home contact

Romeo and Juliet

Please see the bottom of this page for detailed explanatory notes and related resources.

ACT III SCENE I A public place. 
[Enter MERCUTIO, BENVOLIO, Page, and Servants]
BENVOLIOI pray thee, good Mercutio, let's retire:
The day is hot, the Capulets abroad,
And, if we meet, we shall not scape a brawl;
For now, these hot days, is the mad blood stirring.
MERCUTIOThou art like one of those fellows that when he
enters the confines of a tavern claps me his sword
upon the table and says 'God send me no need of
thee!' and by the operation of the second cup draws
it on the drawer, when indeed there is no need.
BENVOLIOAm I like such a fellow?10
MERCUTIOCome, come, thou art as hot a Jack in thy mood as
any in Italy, and as soon moved to be moody, and as
soon moody to be moved.
BENVOLIOAnd what to?
MERCUTIONay, an there were two such, we should have none
shortly, for one would kill the other. Thou! why,
thou wilt quarrel with a man that hath a hair more,
or a hair less, in his beard, than thou hast: thou
wilt quarrel with a man for cracking nuts, having no
other reason but because thou hast hazel eyes: what20
eye but such an eye would spy out such a quarrel?
Thy head is as fun of quarrels as an egg is full of
meat, and yet thy head hath been beaten as addle as
an egg for quarrelling: thou hast quarrelled with a
man for coughing in the street, because he hath
wakened thy dog that hath lain asleep in the sun:
didst thou not fall out with a tailor for wearing
his new doublet before Easter? with another, for
tying his new shoes with old riband? and yet thou
wilt tutor me from quarrelling!
BENVOLIOAn I were so apt to quarrel as thou art, any man
should buy the fee-simple of my life for an hour and a quarter.31
MERCUTIOThe fee-simple! O simple!
BENVOLIOBy my head, here come the Capulets.
MERCUTIOBy my heel, I care not.
[Enter TYBALT and others]
TYBALTFollow me close, for I will speak to them.
Gentlemen, good den: a word with one of you.
MERCUTIOAnd but one word with one of us? couple it with
something; make it a word and a blow.
TYBALTYou shall find me apt enough to that, sir, an you40
will give me occasion.
MERCUTIOCould you not take some occasion without giving?
TYBALTMercutio, thou consort'st with Romeo,--
MERCUTIOConsort! what, dost thou make us minstrels? an
thou make minstrels of us, look to hear nothing but
discords: here's my fiddlestick; here's that shall
make you dance. 'Zounds, consort!
BENVOLIOWe talk here in the public haunt of men:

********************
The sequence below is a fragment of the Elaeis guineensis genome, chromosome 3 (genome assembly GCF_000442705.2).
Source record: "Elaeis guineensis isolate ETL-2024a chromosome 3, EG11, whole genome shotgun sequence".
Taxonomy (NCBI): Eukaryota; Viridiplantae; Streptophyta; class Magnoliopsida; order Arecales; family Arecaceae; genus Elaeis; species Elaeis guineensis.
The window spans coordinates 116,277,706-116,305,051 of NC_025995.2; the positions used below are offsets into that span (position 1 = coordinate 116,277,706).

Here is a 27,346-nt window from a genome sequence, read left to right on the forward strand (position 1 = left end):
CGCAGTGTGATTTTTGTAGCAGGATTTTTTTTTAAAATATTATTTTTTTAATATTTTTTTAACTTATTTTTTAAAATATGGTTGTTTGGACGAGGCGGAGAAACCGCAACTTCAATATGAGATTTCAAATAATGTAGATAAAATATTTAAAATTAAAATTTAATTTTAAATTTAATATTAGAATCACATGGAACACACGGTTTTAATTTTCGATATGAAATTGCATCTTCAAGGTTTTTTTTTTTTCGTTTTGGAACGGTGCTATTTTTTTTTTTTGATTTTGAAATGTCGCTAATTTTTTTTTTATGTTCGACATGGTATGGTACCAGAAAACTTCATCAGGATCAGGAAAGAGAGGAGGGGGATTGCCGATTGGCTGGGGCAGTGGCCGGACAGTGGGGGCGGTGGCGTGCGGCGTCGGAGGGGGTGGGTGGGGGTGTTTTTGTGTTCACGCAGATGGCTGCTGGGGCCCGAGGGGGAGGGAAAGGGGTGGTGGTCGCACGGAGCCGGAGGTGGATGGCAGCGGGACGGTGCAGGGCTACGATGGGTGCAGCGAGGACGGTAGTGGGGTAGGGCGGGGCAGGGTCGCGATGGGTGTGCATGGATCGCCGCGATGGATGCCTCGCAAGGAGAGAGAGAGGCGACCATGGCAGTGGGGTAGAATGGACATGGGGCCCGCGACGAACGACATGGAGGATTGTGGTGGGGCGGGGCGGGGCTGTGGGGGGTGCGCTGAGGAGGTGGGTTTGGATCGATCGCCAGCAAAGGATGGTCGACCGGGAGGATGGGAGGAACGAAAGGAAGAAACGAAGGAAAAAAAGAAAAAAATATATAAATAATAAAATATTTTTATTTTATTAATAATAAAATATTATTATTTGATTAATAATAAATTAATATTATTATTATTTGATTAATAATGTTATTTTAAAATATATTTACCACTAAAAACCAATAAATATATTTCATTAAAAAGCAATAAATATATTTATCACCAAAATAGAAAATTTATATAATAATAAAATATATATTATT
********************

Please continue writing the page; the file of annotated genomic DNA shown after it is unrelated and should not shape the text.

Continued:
Either withdraw unto some private place,
And reason coldly of your grievances,
Or else depart; here all eyes gaze on us.50
MERCUTIOMen's eyes were made to look, and let them gaze;
I will not budge for no man's pleasure, I.
[Enter ROMEO]
TYBALTWell, peace be with you, sir: here comes my man.
MERCUTIOBut I'll be hanged, sir, if he wear your livery:
Marry, go before to field, he'll be your follower;
Your worship in that sense may call him 'man.'
TYBALTRomeo, the hate I bear thee can afford
No better term than this,--thou art a villain.
ROMEOTybalt, the reason that I have to love thee
Doth much excuse the appertaining rage60
To such a greeting: villain am I none;
Therefore farewell; I see thou know'st me not.
TYBALTBoy, this shall not excuse the injuries
That thou hast done me; therefore turn and draw.
ROMEOI do protest, I never injured thee,
But love thee better than thou canst devise,
Till thou shalt know the reason of my love:
And so, good Capulet,--which name I tender
As dearly as my own,--be satisfied.
MERCUTIOO calm, dishonourable, vile submission!70
Alla stoccata carries it away.
Tybalt, you rat-catcher, will you walk?
TYBALTWhat wouldst thou have with me?
MERCUTIOGood king of cats, nothing but one of your nine
lives; that I mean to make bold withal, and as you
shall use me hereafter, drybeat the rest of the
eight. Will you pluck your sword out of his pitcher
by the ears? make haste, lest mine be about your
ears ere it be out.
TYBALTI am for you.
ROMEOGentle Mercutio, put thy rapier up.80
MERCUTIOCome, sir, your passado.
[They fight]
ROMEODraw, Benvolio; beat down their weapons.
Gentlemen, for shame, forbear this outrage!
Tybalt, Mercutio, the prince expressly hath
Forbidden bandying in Verona streets:
Hold, Tybalt! good Mercutio!
[ TYBALT under ROMEO's arm stabs MERCUTIO, and flies with his followers ]
MERCUTIOI am hurt.
A plague o' both your houses! I am sped.
Is he gone, and hath nothing?
BENVOLIOWhat, art thou hurt?
MERCUTIOAy, ay, a scratch, a scratch; marry, 'tis enough.
Where is my page? Go, villain, fetch a surgeon.
[Exit Page]
ROMEOCourage, man; the hurt cannot be much.
MERCUTIONo, 'tis not so deep as a well, nor so wide as a
church-door; but 'tis enough,'twill serve: ask for